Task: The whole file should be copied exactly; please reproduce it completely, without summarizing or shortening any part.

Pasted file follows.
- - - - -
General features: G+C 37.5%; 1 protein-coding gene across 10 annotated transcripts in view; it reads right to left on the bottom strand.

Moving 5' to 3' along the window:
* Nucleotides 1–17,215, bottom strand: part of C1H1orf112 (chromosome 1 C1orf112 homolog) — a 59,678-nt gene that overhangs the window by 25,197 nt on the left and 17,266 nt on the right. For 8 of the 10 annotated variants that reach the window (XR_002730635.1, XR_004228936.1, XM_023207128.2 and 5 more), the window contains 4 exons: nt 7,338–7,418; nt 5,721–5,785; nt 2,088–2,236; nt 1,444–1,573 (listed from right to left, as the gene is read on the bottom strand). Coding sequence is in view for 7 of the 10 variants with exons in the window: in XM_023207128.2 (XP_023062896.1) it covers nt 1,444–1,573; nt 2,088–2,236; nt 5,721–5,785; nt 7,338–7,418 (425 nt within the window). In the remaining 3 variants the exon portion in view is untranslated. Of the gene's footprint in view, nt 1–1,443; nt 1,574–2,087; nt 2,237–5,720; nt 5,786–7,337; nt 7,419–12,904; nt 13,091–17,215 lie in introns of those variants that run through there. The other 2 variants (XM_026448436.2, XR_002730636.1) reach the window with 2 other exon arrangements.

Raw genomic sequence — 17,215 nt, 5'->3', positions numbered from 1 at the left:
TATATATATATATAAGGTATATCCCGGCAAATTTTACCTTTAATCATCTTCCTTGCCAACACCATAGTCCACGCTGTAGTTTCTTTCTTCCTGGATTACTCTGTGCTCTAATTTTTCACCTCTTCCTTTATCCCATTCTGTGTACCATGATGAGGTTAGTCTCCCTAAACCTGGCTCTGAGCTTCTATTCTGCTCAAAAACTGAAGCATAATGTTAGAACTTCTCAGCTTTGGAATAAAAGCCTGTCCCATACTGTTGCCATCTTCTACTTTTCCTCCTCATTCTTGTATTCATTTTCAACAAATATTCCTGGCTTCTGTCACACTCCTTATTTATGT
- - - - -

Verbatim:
General features: G+C 37.5%; 1 protein-coding gene across 10 annotated transcripts in view; it reads right to left on the bottom strand.

Moving 5' to 3' along the window:
* Nucleotides 1–17,215, bottom strand: part of C1H1orf112 (chromosome 1 C1orf112 homolog) — a 59,678-nt gene that overhangs the window by 25,197 nt on the left and 17,266 nt on the right. For 8 of the 10 annotated variants that reach the window (XR_002730635.1, XR_004228936.1, XM_023207128.2 and 5 more), the window contains 4 exons: nt 7,338–7,418; nt 5,721–5,785; nt 2,088–2,236; nt 1,444–1,573 (listed from right to left, as the gene is read on the bottom strand). Coding sequence is in view for 7 of the 10 variants with exons in the window: in XM_023207128.2 (XP_023062896.1) it covers nt 1,444–1,573; nt 2,088–2,236; nt 5,721–5,785; nt 7,338–7,418 (425 nt within the window). In the remaining 3 variants the exon portion in view is untranslated. Of the gene's footprint in view, nt 1–1,443; nt 1,574–2,087; nt 2,237–5,720; nt 5,786–7,337; nt 7,419–12,904; nt 13,091–17,215 lie in introns of those variants that run through there. The other 2 variants (XM_026448436.2, XR_002730636.1) reach the window with 2 other exon arrangements.

Raw genomic sequence — 17,215 nt, 5'->3', positions numbered from 1 at the left:
TATATATATATATAAGGTATATCCCGGCAAATTTTACCTTTAATCATCTTCCTTGCCAACACCATAGTCCACGCTGTAGTTTCTTTCTTCCTGGATTACTCTGTGCTCTAATTTTTCACCTCTTCCTTTATCCCATTCTGTGTACCATGATGAGGTTAGTCTCCCTAAACCTGGCTCTGAGCTTCTATTCTGCTCAAAAACTGAAGCATAATGTTAGAACTTCTCAGCTTTGGAATAAAAGCCTGTCCCATACTGTTGCCATCTTCTACTTTTCCTCCTCATTCTTGTATTCATTTTCAACAAATATTCCTGGCTTCTGTCACACTCCTTATTTATGT